It is often assumed, among Christians and non-Christians alike, that one can only make an argument for the resurrection after showing theism to be probably true already. Or, perhaps, that the resurrection evidence cannot support theism, but can only support the resurrection given theism. Here, I aim to show, briefly, the formal underpinnings (in terms of probability theory) of how the evidence for the resurrection might support theism. I will show how this evidence can work in two ways: to support theism, and also to support the resurrection independently of whether theism is considered to be priorly unlikely or not. NOTE: I AM NOT ADVOCATING THESE PROBABILITIES AS TRUE. I AM SIMPLY SHOWING HOW, IF PEOPLE DO COME TO AGREE ON SOME PROBABILITIES, THE RESURRECTION DATA CAN BE EVIDENCE FOR THEISM, AND HOW ARGUMENTS FOR THE RESURRECTION CAN GIVE AN OVERALL HIGH PROBABILITY EVEN WITH A LOW PRIOR PROBABILITY FOR THEISM.
I am not here aiming to show that the resurrection data show theism to be true or that they show the resurrection to have occurred, only how it would do so. So, let us begin with defining some conditional probabilities:
Let T = theism, R = the resurrection of Jesus, and D = the specific historical data pertinent to Jesus’ resurrection (e.g. empty tomb, appearances, etc)
P(T) includes natural theology, and is 0.01 (that is, the prior probability of theism – I think it is higher than this, but this is only a demonstration)
P(~T) = 0.99 (the prior probability of atheism = 1 – P(T))
P(R|T) is around 0.0001 (that is, the probability of Jesus being resurrected on theism – unlikely, but not inconceivably unlikely)
P(R|~T) is 0.00000001 (that is, the probability of Jesus being resurrected on atheism – very unlikely, probably much lower than this)
P(D|R) = 0.75 (that is, the probability of empty tomb, appearances, etc, given Jesus’ resurrection. This is, again, an artificially precise number, but the point is that it is relatively high)
P(D|~R) = 0.00000001 ( that is, the probability of empty tomb, appearances, etc, given that Jesus was not resurrected. Again, artificially precise, but very unlikely)
Let us work out P(D|~T) to begin with, the probability of the data on atheism. This is equal to sum of the individual probabilities of all the different kinds of ways the data could obtain on atheism – in our case, the probability of the data on R and on ~R. So, P(D|~T) = P(D|~T & R)•P(R|~T) + P(D|~T & ~R)•P(~R|~T). With our given probabilities, this is equal to 0.75 x 0.00000001 + 0.00000001 x 0.99999999, which in total is roughly 0.0000000175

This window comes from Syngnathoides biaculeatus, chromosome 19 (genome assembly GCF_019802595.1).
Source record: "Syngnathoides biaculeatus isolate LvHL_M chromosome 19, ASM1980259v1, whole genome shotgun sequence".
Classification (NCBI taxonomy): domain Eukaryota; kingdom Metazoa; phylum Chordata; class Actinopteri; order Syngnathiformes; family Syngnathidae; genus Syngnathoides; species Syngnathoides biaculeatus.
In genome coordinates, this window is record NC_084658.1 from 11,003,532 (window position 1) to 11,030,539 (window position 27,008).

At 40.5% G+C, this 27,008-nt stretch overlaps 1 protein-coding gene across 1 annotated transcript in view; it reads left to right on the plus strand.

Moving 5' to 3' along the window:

Now, we can do the same for P(D|T), which will be equal to P(D|T & R)•P(R|T) + P(D|T & ~R)•P(~R|T). Plugging in our probabilities, this will be equal to 0.75 x 0.0001 + 0.00000001 x 0.9999, which in total is roughly 0.00007501
Now, it follows from Bayes’ Theorem that P(T|D) = [P(T)•P(D|T)] / [P(T)•P(D|T) + P(~T)•P(D|~T)] (see the derivation of Bayes’ Theorem here). Plugging in our additional beginning probabilities, we note that this is equal to (0.01 x 0.00007501) / (0.01 x 0.00007501 + 0.99 x 0.0000000175) = 0.0000007501 / (0.0000007501 + roughly 0.0000000175), all of which is roughly 0.977 And so the probability of theism given the empty tomb, etc, would be 0.977, whereas the prior probability of theism was only 0.01. Thus, the data, through looking at the different ways it might obtain (that is, under R and ~R), supports theism significantly, and this support does not presuppose a high prior probability of theism.
Now, when looking at the probability of the resurrection, we can come up with a prior probability of the resurrection based on the prior probabilities of theism and atheism, and the likelihood of the resurrection on each of those alternatives. Again, we do not need to give theism a high prior probability to conclude posteriorly that the resurrection probably happened. P(R) is equal to P(R|T)•P(T) + P(R|~T)•P(~T), and our values for these yield a prior probability of R equal to 0.0001 x 0.01 + 0.00000001 x 0.99, which is roughly 0.00000101
Our posterior probability P(R|D) will then be equal to [P(R)•P(D|R)] / [P(R)•P(D|R) + P(~R)•P(D|~R)] (again, from Bayes’ Theorem). and plugging in our values gives us (0.00000101 x 0.75) / (0.00000101 x 0.75 + 0.99999899 x 0.00000001) = 0.0000007575 / (0.0000007575 + roughly 0.00000001) = 0.987. Thus, the prior probability of the resurrection and of theism might be very low (0.00000101 and 0.01, respectively), and yet the historical data might well be strong enough to overcome this, allowing us to conclude that the resurrection happened.
This, then, serves as a rejoinder to those philosophers of religion who do not see the argument from miracles as supporting theism at all, or who think that one need to presuppose theism to argue for a miracle. Neither of these are true, and I hope to have shown this decisively through formal use of the probability calculus. As noted at the start, I am not intending to argue that the probabilities given at the start are correct, only that it is in principle very much possible for one to argue to theism from miracle evidence, and that it is also possible to argue for a particular miracle without presupposing theism.